Bethesda recommends fixes for Dishonored 2 performance: turn down your settings

It sounds like the PC release of Dishonored 2 is not quite as trouble-free as we'd hoped. User reviews on Steam are, surprisingly, "mixed," with large numbers of people complaining about stuttering, low framerates, laggy mouse controls, and other performance issues. We're digging into it and will give you a more in-depth breakdown when we can, but for now if you're suffering from troubles you can try a few of the ideas listed in the newly-posted launch FAQ

General recommendations:

  • Avoid using Alt-Tab when playing. Relaunch the game if you see performance dropping after using Alt-tab.
  • Avoid having background applications running in addition to the game.

Video Settings:

  • If you have performance issues, try lowering the resolution. Use 1440p resolution only if you have a very high-end GPU ( GTX 1070/1080 or equivalent)
  • Keep the V-Sync activated, especially if you have large framerate fluctuations.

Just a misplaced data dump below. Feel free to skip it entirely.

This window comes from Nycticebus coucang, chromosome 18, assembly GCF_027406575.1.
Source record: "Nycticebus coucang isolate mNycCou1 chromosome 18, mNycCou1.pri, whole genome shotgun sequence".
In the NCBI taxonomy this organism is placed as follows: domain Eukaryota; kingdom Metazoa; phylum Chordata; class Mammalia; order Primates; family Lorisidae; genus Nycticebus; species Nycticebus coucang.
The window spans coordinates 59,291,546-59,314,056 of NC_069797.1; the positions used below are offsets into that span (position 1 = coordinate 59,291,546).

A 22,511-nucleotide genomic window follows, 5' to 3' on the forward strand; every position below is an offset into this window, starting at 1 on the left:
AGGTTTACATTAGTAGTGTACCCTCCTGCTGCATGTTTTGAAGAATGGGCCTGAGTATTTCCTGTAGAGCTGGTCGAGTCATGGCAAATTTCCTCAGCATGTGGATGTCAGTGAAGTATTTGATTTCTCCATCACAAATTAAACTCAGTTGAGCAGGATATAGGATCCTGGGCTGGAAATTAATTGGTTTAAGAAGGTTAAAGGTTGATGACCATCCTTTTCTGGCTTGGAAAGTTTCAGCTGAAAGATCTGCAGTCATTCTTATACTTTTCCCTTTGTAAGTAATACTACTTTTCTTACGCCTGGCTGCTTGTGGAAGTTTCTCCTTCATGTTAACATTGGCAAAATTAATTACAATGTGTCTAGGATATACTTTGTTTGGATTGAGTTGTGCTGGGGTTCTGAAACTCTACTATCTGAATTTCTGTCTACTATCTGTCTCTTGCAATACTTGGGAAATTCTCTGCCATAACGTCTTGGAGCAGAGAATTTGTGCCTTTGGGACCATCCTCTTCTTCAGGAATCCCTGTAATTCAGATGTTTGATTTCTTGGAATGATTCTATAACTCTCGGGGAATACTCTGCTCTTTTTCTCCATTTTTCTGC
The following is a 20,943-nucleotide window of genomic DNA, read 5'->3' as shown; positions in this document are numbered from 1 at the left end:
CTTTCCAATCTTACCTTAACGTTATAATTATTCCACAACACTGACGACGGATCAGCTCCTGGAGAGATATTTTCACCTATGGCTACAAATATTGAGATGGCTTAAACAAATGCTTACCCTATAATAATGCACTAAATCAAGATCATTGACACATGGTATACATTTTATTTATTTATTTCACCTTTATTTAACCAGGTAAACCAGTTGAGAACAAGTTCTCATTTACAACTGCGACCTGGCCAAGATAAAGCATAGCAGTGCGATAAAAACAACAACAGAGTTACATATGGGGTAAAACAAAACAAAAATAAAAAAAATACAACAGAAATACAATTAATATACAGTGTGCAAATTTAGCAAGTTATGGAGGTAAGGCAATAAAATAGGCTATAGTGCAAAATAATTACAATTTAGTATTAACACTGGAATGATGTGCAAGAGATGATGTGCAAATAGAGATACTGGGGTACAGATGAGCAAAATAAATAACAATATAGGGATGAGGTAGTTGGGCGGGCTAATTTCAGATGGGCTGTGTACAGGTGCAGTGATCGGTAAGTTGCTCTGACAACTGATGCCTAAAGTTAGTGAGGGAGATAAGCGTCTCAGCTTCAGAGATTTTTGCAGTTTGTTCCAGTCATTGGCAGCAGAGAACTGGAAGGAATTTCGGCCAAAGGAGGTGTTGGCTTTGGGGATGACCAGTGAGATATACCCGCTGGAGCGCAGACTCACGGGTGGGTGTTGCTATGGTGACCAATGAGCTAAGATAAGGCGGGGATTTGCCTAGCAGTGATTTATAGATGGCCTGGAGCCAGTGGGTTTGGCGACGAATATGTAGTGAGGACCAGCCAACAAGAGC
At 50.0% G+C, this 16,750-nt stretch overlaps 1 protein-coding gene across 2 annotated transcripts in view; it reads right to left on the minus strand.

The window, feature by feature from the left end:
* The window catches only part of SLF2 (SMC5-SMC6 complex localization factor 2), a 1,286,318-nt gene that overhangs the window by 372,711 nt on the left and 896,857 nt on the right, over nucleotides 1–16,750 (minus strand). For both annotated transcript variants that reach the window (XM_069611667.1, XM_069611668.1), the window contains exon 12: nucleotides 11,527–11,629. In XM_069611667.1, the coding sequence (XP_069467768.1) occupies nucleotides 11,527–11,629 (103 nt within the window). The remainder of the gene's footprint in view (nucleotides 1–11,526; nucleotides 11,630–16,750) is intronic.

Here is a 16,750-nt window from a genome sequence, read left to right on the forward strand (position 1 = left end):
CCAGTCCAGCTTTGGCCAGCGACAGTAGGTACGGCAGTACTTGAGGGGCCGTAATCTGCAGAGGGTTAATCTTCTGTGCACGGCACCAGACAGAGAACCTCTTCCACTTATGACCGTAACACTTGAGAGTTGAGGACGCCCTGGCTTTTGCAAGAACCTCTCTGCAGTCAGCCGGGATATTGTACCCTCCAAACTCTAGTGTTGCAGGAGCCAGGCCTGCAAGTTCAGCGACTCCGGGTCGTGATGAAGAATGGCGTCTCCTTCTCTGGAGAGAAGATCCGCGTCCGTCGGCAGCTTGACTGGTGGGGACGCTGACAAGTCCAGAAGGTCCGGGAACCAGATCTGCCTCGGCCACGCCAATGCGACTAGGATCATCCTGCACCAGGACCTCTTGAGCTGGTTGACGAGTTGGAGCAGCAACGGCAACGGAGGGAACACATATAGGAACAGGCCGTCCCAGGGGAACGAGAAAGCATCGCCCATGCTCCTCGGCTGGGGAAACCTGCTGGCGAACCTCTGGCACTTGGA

• If you have framerate under 30 fps, adjust the “Adaptive Resolution” between minimum (50%) and default value (75%).

Advanced Settings:

  • Use the “Auto” presets: this should adjust your visual settings without impacting your framerate.
  • If you still have performance issues with “Auto” presets, try deactivating the “TXAA Anti-Aliasing” and/or lowering the texture details.

Don't overdo it, in other words, and don't expect too much—particularly, as we pointed out in yesterday's early performance and settings post, if you're running on a mid-range rig. Phil's home system, build around an i5-6600K and GTX1070, easily manages 2560x1440, 60 fps, at high/very high settings. But his work PC, an i5-3570K with a GTX-970—still a respectable machine—struggles to maintain 60 fps at 1920x1080. You'll also want to be sure you have the latest video drivers installed.

Andy Chalk

Andy has been gaming on PCs from the very beginning, starting as a youngster with text adventures and primitive action games on a cassette-based TRS80. From there he graduated to the glory days of Sierra Online adventures and Microprose sims, ran a local BBS, learned how to build PCs, and developed a longstanding love of RPGs, immersive sims, and shooters. He began writing videogame news in 2007 for The Escapist and somehow managed to avoid getting fired until 2014, when he joined the storied ranks of PC Gamer. He covers all aspects of the industry, from new game announcements and patch notes to legal disputes, Twitch beefs, esports, and Henry Cavill. Lots of Henry Cavill.